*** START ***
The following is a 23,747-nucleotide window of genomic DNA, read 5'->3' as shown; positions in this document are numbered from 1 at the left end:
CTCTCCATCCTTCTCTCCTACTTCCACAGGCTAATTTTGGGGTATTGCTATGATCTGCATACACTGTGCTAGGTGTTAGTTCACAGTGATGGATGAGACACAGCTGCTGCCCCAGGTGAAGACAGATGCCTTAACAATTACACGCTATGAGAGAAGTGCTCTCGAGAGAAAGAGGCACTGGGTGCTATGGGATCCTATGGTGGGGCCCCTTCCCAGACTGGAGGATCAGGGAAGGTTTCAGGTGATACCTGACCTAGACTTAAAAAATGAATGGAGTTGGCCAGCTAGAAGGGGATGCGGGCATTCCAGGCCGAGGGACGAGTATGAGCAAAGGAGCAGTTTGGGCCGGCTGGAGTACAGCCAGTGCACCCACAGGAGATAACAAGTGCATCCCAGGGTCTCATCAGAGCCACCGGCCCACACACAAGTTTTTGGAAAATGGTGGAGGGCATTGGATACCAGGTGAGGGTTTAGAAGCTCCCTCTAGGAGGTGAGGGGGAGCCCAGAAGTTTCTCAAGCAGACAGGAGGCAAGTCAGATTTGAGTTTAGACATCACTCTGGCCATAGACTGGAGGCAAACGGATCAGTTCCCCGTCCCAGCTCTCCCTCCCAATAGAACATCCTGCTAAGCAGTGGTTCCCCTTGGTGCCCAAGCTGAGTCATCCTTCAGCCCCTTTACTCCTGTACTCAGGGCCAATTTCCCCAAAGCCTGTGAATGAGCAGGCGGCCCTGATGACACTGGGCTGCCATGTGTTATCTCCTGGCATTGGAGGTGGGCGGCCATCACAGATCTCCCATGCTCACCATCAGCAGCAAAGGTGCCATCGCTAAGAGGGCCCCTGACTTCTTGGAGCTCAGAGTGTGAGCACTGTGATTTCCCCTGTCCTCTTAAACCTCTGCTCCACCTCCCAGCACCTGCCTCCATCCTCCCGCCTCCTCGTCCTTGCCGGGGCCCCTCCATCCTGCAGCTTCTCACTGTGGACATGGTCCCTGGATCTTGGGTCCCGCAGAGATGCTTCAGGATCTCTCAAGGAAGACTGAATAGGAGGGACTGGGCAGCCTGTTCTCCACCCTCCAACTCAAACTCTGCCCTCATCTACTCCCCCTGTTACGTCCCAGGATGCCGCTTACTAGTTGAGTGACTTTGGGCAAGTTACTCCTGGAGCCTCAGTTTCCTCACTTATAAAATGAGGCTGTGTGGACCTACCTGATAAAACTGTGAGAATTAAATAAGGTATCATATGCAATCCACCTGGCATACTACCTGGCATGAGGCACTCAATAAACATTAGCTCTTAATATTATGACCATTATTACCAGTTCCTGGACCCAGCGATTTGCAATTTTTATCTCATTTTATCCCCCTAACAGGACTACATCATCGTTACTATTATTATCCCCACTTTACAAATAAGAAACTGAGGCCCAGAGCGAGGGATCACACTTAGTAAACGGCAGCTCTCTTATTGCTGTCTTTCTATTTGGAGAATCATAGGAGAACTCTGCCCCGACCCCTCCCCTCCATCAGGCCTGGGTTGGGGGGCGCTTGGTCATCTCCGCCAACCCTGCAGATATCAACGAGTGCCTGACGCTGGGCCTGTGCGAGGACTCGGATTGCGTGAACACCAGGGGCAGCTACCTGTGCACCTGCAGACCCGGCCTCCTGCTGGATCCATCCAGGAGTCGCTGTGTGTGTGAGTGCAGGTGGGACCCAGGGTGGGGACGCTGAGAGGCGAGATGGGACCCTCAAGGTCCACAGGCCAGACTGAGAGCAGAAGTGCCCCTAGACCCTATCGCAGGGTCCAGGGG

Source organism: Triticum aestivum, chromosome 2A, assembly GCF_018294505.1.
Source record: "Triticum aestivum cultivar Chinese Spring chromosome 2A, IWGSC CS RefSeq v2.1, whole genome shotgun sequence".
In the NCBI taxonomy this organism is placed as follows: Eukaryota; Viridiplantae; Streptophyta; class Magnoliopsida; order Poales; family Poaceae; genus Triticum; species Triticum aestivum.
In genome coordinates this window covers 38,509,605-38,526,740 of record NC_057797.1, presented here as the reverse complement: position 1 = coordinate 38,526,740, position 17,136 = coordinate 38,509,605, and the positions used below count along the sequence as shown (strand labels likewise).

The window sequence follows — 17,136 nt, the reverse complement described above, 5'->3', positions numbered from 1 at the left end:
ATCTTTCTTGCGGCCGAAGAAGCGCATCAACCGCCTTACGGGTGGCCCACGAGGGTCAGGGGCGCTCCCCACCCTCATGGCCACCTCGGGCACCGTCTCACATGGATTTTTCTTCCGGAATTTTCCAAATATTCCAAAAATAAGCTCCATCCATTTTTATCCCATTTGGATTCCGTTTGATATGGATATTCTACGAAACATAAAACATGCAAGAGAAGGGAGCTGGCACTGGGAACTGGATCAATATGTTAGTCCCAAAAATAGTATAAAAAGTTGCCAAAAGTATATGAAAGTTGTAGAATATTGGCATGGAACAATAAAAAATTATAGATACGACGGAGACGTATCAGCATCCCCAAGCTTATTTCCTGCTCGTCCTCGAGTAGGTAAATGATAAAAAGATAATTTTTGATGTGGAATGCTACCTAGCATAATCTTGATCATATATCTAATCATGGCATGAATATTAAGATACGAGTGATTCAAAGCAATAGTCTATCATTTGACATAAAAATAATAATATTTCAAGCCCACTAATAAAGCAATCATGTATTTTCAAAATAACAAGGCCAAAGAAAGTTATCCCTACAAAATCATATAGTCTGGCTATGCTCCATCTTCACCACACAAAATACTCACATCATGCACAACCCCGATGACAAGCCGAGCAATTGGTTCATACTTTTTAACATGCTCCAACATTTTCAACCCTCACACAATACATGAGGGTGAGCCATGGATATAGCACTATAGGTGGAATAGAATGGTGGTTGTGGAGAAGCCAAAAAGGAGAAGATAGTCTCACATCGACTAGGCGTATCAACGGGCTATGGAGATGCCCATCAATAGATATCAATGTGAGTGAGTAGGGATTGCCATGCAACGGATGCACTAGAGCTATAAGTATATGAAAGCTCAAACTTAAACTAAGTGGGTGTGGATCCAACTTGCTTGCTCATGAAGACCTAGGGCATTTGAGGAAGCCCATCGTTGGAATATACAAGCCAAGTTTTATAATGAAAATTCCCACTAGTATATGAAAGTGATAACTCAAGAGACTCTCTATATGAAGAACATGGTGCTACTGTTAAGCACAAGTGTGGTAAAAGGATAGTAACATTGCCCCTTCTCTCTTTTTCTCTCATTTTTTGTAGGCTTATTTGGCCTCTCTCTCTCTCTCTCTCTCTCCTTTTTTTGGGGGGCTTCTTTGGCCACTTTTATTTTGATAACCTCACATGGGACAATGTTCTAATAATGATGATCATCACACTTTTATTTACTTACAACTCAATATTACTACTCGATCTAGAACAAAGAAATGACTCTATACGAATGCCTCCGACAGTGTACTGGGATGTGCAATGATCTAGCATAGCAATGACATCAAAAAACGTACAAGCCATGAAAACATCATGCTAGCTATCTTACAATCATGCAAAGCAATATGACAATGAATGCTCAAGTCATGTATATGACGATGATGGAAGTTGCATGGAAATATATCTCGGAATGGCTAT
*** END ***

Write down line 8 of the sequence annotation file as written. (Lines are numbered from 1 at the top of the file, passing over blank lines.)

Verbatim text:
ATCTTTCTTGCGGCCGAAGAAGCGCATCAACCGCCTTACGGGTGGCCCACGAGGGTCAGGGGCGCTCCCCACCCTCATGGCCACCTCGGGCACCGTCTCACATGGATTTTTCTTCCGGAATTTTCCAAATATTCCAAAAATAAGCTCCATCCATTTTTATCCCATTTGGATTCCGTTTGATATGGATATTCTACGAAACATAAAACATGCAAGAGAAGGGAGCTGGCACTGGGAACTGGATCAATATGTTAGTCCCAAAAATAGTATAAAAAGTTGCCAAAAGTATATGAAAGTTGTAGAATATTGGCATGGAACAATAAAAAATTATAGATACGACGGAGACGTATCAGCATCCCCAAGCTTATTTCCTGCTCGTCCTCGAGTAGGTAAATGATAAAAAGATAATTTTTGATGTGGAATGCTACCTAGCATAATCTTGATCATATATCTAATCATGGCATGAATATTAAGATACGAGTGATTCAAAGCAATAGTCTATCATTTGACATAAAAATAATAATATTTCAAGCCCACTAATAAAGCAATCATGTATTTTCAAAATAACAAGGCCAAAGAAAGTTATCCCTACAAAATCATATAGTCTGGCTATGCTCCATCTTCACCACACAAAATACTCACATCATGCACAACCCCGATGACAAGCCGAGCAATTGGTTCATACTTTTTAACATGCTCCAACATTTTCAACCCTCACACAATACATGAGGGTGAGCCATGGATATAGCACTATAGGTGGAATAGAATGGTGGTTGTGGAGAAGCCAAAAAGGAGAAGATAGTCTCACATCGACTAGGCGTATCAACGGGCTATGGAGATGCCCATCAATAGATATCAATGTGAGTGAGTAGGGATTGCCATGCAACGGATGCACTAGAGCTATAAGTATATGAAAGCTCAAACTTAAACTAAGTGGGTGTGGATCCAACTTGCTTGCTCATGAAGACCTAGGGCATTTGAGGAAGCCCATCGTTGGAATATACAAGCCAAGTTTTATAATGAAAATTCCCACTAGTATATGAAAGTGATAACTCAAGAGACTCTCTATATGAAGAACATGGTGCTACTGTTAAGCACAAGTGTGGTAAAAGGATAGTAACATTGCCCCTTCTCTCTTTTTCTCTCATTTTTTGTAGGCTTATTTGGCCTCTCTCTCTCTCTCTCTCTCTCCTTTTTTTGGGGGGCTTCTTTGGCCACTTTTATTTTGATAACCTCACATGGGACAATGTTCTAATAATGATGATCATCACACTTTTATTTACTTACAACTCAATATTACTACTCGATCTAGAACAAAGAAATGACTCTATACGAATGCCTCCGACAGTGTACTGGGATGTGCAATGATCTAGCATAGCAATGACATCAAAAAACGTACAAGCCATGAAAACATCATGCTAGCTATCTTACAATCATGCAAAGCAATATGACAATGAATGCTCAAGTCATGTATATGACGATGATGGAAGTTGCATGGAAATATATCTCGGAATGGCTAT